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Building the future of capital markets with the cloud

Building the future of capital markets with the cloud

The cloud has been a catalyst for accelerated development in capital markets. Firms are now using the cloud to become more agile and to increase the pace of innovation delivered to end users.

Technology must work in parallel with regulation in order to move towards a future where innovation can facilitate both the needs of business departments and compliance with regulators or auditors. However, like any new technology, firms need time to understand, adopt and implement it and only when it is mastered, can cloud computing achieve efficiencies such as reducing time to market with high quality and security.

Finextra spoke to Arnaud de Chavagnac, head of cloud, technology and services marketing at Murex about its recent report ‘Building the capital markets technology of the future: A view from the field’ and how market participants are stepping up their game to adapt their platforms to ensure they comply with regulation and offer end users, including traders, risk managers and back office teams, a richer experience.

Disruptive shocks

The intersection of regulation and technology presents challenges and opportunities, having both boosted client expectations but financial institutions (FIs) - particularly large incumbent firms - still have a lot to change. Legacy systems, technology silos across asset classes and duplication after decades of mergers and acquisitions means that in this case, technology has become an impediment, rather than an enabler.

A solution presents itself in replatforming. While some FIs are exploring mutualisation or co-opetition, others are following business models set by technology firms in an attempt to compete with fintech firms. After all, digital transformation has the potential to cut costs, standardise business processes across asset classes and quickly respond to a shifting landscape.

Strategic readiness is imperative when acting decisively. This may involve breaking down silos, collaborating outside of the capital markets sector, merging common functions among the front office, back office and risk and giving clients access to platforms and data in real time.

However, A. de Chavagnac explains that new regulations or simply new data exchange protocols can occasionally result in some legacy applications not being able to cope with evolutions.

“The result is often an IT landscape that includes a lot of redundancies, is not compliant with industry standard, is costly to maintain and very difficult to operate as the regulators require a 360-degree view of P&L-generating activities, particularly all sorts of trades across customer segments in various jurisdictions. The boldest firms have engaged deep replatforming programs aiming at gathering all transactions, positions and functions in a consistent and open manner on one single platform.”

Ensuring agility, sustainably

The cloud can help businesses become more agile and flexible. But how can FIs ensure they’ve picked the right partner to ensure strategic readiness, a track record for delivery and a long-term commitment to investment and innovation?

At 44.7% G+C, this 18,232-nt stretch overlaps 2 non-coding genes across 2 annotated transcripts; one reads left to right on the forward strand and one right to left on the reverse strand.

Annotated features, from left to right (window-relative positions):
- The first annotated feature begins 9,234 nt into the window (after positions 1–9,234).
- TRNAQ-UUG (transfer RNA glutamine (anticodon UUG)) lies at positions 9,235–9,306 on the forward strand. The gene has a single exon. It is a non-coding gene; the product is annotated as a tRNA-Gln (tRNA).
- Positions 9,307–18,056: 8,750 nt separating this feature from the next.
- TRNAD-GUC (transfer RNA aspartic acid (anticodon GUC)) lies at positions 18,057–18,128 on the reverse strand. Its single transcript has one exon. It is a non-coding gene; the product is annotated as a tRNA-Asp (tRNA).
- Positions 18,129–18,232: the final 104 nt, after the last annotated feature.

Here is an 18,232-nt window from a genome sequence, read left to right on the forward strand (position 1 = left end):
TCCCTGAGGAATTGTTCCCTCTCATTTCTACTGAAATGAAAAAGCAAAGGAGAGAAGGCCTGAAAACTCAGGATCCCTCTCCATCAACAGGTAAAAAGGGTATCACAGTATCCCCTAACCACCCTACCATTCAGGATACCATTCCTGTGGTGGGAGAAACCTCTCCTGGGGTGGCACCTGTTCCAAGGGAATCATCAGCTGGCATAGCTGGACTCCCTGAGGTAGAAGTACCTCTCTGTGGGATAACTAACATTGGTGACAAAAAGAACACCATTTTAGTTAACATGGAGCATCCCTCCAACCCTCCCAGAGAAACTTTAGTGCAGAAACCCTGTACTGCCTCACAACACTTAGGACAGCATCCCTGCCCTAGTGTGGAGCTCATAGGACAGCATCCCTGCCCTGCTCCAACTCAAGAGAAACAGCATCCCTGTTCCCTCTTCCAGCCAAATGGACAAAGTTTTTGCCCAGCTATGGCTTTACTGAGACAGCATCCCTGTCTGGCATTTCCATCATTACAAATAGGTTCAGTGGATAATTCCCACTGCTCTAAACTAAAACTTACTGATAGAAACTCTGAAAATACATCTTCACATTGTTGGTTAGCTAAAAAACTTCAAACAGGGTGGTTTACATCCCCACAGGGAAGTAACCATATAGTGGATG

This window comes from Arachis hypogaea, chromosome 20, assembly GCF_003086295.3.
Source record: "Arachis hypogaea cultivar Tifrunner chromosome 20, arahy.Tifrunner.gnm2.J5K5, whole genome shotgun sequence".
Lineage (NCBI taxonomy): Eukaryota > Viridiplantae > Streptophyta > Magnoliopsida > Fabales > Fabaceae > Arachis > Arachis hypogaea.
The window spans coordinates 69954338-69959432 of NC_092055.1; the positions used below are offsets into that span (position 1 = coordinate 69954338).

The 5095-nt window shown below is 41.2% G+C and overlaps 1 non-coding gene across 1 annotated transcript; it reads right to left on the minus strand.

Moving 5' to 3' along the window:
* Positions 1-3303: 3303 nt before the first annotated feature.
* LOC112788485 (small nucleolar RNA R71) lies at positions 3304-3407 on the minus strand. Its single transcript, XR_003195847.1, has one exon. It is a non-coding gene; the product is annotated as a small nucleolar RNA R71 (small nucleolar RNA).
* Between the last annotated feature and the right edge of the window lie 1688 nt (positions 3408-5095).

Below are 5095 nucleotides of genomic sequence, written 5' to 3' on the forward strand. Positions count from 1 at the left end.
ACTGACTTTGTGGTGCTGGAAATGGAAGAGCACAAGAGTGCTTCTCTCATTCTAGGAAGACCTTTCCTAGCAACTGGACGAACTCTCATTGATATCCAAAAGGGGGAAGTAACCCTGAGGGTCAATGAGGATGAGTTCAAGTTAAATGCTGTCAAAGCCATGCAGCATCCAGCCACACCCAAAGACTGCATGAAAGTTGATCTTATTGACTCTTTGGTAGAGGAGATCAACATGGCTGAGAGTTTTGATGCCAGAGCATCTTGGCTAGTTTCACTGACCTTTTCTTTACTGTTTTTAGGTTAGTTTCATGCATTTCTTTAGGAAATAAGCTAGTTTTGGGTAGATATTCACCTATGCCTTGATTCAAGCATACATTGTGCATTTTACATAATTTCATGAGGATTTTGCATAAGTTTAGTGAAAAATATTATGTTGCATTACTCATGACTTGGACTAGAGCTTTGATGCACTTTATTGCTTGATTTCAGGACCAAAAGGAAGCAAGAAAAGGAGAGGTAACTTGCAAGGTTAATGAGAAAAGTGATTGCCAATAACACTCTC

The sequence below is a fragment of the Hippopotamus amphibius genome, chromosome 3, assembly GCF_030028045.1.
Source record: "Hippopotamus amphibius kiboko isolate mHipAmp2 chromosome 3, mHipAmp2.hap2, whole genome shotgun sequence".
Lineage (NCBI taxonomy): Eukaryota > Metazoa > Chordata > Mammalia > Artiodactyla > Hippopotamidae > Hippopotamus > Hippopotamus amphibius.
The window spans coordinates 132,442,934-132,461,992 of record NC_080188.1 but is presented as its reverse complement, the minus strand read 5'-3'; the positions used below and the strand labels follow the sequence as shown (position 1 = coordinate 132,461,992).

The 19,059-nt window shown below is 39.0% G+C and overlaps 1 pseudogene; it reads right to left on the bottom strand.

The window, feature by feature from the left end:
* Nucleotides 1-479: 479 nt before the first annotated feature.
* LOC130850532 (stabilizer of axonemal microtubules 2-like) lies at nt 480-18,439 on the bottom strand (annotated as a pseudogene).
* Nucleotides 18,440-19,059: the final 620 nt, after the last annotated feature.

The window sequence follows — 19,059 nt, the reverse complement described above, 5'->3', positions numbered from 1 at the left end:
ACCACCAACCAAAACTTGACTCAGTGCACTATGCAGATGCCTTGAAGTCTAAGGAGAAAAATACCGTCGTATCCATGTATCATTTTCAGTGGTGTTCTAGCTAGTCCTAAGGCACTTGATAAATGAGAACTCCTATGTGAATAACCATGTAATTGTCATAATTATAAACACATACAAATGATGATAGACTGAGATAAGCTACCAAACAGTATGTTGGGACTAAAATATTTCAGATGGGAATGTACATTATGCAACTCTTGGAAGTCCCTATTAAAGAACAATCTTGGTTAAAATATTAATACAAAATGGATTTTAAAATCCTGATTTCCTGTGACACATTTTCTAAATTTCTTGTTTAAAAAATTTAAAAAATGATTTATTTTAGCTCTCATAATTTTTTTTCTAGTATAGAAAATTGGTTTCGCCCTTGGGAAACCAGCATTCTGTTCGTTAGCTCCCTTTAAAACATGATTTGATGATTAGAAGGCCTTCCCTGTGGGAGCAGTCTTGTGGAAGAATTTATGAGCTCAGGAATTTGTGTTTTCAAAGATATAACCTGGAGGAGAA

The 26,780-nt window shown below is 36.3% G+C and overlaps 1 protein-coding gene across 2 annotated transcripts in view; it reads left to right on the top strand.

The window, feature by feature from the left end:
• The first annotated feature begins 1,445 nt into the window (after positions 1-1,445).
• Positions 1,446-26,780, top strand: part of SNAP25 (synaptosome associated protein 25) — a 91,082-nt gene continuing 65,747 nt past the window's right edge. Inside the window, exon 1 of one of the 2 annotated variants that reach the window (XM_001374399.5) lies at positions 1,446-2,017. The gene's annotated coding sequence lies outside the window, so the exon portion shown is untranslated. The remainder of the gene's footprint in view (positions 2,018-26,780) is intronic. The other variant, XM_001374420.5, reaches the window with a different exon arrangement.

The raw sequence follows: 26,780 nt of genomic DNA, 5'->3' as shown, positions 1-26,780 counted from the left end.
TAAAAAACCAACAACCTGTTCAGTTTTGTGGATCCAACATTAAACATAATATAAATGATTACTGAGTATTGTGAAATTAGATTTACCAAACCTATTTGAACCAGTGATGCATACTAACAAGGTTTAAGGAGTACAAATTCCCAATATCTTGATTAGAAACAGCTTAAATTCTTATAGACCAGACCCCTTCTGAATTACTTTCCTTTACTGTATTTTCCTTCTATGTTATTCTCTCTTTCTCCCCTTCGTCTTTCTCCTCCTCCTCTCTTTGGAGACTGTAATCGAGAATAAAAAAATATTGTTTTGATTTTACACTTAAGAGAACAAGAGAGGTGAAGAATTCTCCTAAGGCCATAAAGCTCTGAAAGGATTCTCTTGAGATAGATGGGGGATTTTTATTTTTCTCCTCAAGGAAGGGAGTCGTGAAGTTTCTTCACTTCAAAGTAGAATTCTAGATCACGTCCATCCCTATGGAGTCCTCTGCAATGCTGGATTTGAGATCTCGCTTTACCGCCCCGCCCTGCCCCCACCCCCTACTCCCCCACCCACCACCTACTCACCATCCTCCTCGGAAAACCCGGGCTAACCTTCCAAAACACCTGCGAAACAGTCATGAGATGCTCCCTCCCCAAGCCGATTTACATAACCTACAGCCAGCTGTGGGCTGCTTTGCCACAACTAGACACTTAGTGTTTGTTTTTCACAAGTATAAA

A. de Chavagnac says: “Strategic readiness is essential for a capital markets platform nowadays as it is impossible to predict which asset class or specific transaction type will become popular and profitable in the future or what will be the content of the next regulation.

“A platform is strategically ready if it already leverages the latest technologies such as cloud, financial formats, industry best practices and can be quickly upgraded to support a new functional feature such as a new pricing model or a new risk calculation required by a regulation. The strategic readiness is hence measured by the time to market.”

A. de Chavagnac continues to explain that a trusted partner would continuously develop new features on its platform, but also deliver a path so that customers can reap the benefits of this innovation within their own unique ecosystems. Achieving this objective with high velocity and standards requires a fast deployment of the platform. What makes this possible is the instantaneous infrastructure provisioning in cloud - a very flexible and reliable tool to manage configuration items between development, test and production installations - and the automation of testing activities to target a flawless delivery with minimum human intervention.

FIs share the same goal of focusing their core business and competencies in order to be in a position to differentiate themselves from competitors. This can only be achieved by outsourcing IT activities that have become “commoditised” over the years. “We believe that IaaS, PaaS and SaaS are becoming the preferred choices of our customers whenever available,” A. de Chavagnac predicts.

“This observation is valid during both the implementation phase and the production stage. The trend is very strong, but it is true that the pace of change is sometimes slowed down by the necessary important changes in IT organisations that have to re-invent themselves in front of new technologies, new collaboration modes, new suppliers and a new SLA with the business.”

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